Speaking of transformation, it's complex, elegant, and most importantly, fun. Firstly, push down on the engine cover to hinge it open, then swing out the sides. Separate the halves of the truck front (the legs), separate the halves of the rear wheel assembly, and swing the front and back pieces down towards each other, unlocking the hips along the way. Fold the hood pieces in half and swing them up to lock in the shins and form the knee plates. Slide the bumper bar sections outwards and around by 90° to automorph the feet -
a simple mechanism, but cool to see work - and flip up the heels to complete the lower legs. Lock the rear wheels in place against the thighs, and hinge the rearmost of the two rear wheels on each side back. You've now got a truck cab with legs (if this were Robotech, that'd probably be some kind of special combat mode). Separate the back of the cab and, using the joints to keep the parts out of each other's way, swing them out to either side. Detach the cab side bodywork from the upper cab and use the multiple hinges to swing all the side body panels around behind the back, where they fold together into a backpack... kind of... thing. Disengage the forearms from the shoulders, swing them down, open the vent panels, rotate the hands out, close the vent panels to lock them in, and close the rear chassis pieces up beneath the forearms. Rotate the shoulder armour into position, rotate the shoulder lock upwards (they should be vertical, to mirror the CGI model, but the exhaust stacks are already sticking up there so I like to rotate the locks all the way over to break up the flat expanse of the cab top) lock the hips into their forward position, and pull down on the little chevron-looking thingy around about where a belt buckle would be to engage the final automorph, which splits the windshield in half and raises the head up out of the cab, to the accompaniment of flashing lights and laser blast noises.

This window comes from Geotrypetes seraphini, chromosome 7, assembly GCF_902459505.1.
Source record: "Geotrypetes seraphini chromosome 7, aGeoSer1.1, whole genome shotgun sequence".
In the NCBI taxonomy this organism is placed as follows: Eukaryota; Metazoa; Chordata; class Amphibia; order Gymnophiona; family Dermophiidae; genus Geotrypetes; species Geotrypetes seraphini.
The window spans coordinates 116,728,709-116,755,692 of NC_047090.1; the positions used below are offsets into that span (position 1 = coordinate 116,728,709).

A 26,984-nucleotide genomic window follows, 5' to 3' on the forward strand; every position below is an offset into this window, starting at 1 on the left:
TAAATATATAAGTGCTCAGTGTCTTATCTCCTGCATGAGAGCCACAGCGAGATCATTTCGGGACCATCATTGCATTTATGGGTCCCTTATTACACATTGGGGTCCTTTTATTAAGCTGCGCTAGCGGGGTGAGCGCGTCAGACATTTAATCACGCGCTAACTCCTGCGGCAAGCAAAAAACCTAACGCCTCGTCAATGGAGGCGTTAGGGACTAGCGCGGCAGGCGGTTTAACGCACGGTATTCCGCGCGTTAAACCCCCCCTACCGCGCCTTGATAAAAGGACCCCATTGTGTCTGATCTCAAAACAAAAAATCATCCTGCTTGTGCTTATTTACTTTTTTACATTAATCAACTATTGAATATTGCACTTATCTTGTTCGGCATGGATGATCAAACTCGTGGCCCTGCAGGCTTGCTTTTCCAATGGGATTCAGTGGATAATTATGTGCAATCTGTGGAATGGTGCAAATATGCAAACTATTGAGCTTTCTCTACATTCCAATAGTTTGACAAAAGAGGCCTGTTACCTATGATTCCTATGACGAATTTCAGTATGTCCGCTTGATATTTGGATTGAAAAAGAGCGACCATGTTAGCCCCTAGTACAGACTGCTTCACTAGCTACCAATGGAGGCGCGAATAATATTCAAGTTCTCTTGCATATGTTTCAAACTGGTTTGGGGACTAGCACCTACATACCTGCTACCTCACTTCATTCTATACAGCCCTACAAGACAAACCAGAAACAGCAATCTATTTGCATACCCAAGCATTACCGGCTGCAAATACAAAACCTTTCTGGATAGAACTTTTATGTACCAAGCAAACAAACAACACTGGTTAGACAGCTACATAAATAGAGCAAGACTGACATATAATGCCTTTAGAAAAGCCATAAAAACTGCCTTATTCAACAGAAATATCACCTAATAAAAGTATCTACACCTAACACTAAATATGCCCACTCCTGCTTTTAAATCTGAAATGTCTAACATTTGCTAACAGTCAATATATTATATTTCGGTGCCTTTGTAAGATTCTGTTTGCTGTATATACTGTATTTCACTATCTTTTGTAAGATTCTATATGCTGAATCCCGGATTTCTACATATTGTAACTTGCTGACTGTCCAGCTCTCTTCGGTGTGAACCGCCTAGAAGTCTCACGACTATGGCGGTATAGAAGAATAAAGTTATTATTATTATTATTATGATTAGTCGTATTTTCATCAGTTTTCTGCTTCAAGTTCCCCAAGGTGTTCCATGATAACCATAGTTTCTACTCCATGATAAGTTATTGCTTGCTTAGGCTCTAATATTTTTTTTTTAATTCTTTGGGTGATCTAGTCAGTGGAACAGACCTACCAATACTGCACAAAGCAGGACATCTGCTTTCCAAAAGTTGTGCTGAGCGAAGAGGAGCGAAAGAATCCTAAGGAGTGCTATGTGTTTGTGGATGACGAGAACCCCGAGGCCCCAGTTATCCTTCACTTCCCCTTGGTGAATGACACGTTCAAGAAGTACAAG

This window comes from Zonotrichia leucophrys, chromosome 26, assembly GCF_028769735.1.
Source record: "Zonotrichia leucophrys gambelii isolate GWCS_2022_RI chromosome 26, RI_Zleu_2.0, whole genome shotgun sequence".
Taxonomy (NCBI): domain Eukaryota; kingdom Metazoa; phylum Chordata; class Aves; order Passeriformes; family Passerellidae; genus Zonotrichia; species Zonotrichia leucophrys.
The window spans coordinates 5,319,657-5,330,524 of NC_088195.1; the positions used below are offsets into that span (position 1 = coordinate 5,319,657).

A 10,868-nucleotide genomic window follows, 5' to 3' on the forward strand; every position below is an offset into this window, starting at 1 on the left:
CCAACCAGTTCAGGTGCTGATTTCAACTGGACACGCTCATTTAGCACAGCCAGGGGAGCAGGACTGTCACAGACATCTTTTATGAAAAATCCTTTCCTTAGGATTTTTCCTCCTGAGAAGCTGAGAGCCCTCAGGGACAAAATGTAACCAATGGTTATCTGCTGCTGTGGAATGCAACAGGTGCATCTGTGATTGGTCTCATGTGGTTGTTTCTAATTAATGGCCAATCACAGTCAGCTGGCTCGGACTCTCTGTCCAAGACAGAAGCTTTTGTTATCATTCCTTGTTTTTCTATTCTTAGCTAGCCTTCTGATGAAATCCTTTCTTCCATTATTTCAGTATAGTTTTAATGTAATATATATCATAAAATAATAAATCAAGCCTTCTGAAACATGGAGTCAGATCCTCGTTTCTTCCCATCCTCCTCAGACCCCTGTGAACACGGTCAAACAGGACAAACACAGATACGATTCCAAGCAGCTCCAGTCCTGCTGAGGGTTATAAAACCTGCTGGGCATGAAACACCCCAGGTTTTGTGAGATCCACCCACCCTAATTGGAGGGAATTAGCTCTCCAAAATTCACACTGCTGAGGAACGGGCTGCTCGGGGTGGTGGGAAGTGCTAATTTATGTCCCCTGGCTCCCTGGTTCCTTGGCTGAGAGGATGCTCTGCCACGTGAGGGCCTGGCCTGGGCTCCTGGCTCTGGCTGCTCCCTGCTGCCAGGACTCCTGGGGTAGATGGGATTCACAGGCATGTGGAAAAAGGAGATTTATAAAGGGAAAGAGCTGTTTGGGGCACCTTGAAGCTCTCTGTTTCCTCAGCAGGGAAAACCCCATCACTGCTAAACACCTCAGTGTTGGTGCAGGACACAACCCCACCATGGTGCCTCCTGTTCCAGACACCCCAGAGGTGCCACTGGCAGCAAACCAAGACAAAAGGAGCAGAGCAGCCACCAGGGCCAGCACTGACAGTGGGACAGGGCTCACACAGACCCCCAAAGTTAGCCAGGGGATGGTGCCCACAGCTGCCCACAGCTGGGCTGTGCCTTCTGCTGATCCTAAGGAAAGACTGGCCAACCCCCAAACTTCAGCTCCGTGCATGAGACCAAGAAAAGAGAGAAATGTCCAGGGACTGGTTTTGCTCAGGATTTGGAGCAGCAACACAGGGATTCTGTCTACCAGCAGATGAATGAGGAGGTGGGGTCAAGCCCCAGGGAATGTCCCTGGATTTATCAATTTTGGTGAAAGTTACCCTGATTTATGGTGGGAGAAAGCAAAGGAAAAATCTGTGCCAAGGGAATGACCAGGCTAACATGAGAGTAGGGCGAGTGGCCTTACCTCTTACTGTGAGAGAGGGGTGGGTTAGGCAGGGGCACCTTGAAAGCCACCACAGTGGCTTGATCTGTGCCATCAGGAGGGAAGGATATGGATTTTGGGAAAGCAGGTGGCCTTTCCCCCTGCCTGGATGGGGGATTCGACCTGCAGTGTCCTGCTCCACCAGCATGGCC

You'll probably go and repeat the whole process a few times, because it's so much fun - this baby brings out your inner 10-year-old real good.
As a robot, Prime is a pretty good rendition of his movie self - and even better, where he deviates, it's in the direction of looking more like G1 Prime, which is pretty neat in itself. There's no mistaking the "shardformer"
Prime model in him - the heavily reconfigured truck bodywork, the big claw-like feet, the flame job still visible on his chest and the wheel arches on his legs, the distinctive knee plates, you know it's the guy from the movie. At the same time, he's very much like the guy from the old cartoon - the chest is squarer, with the windshield halves more prominent, the shoulders are less tilted, and the forearms are big square blocks, very reminiscent of the G1 design. It's a real best of both worlds situation. The face is clearly Prime, dark blue with the distinctive silver faceplate, no enormous amount of detail but plenty good enough - the eyes aren't light-piped, but depressing the automorph lever just a little will kick off the sound and light show, making his eyes light up. I'd have preferred a button for that (the truck horn button is disengaged in robot mode), but it's no big deal.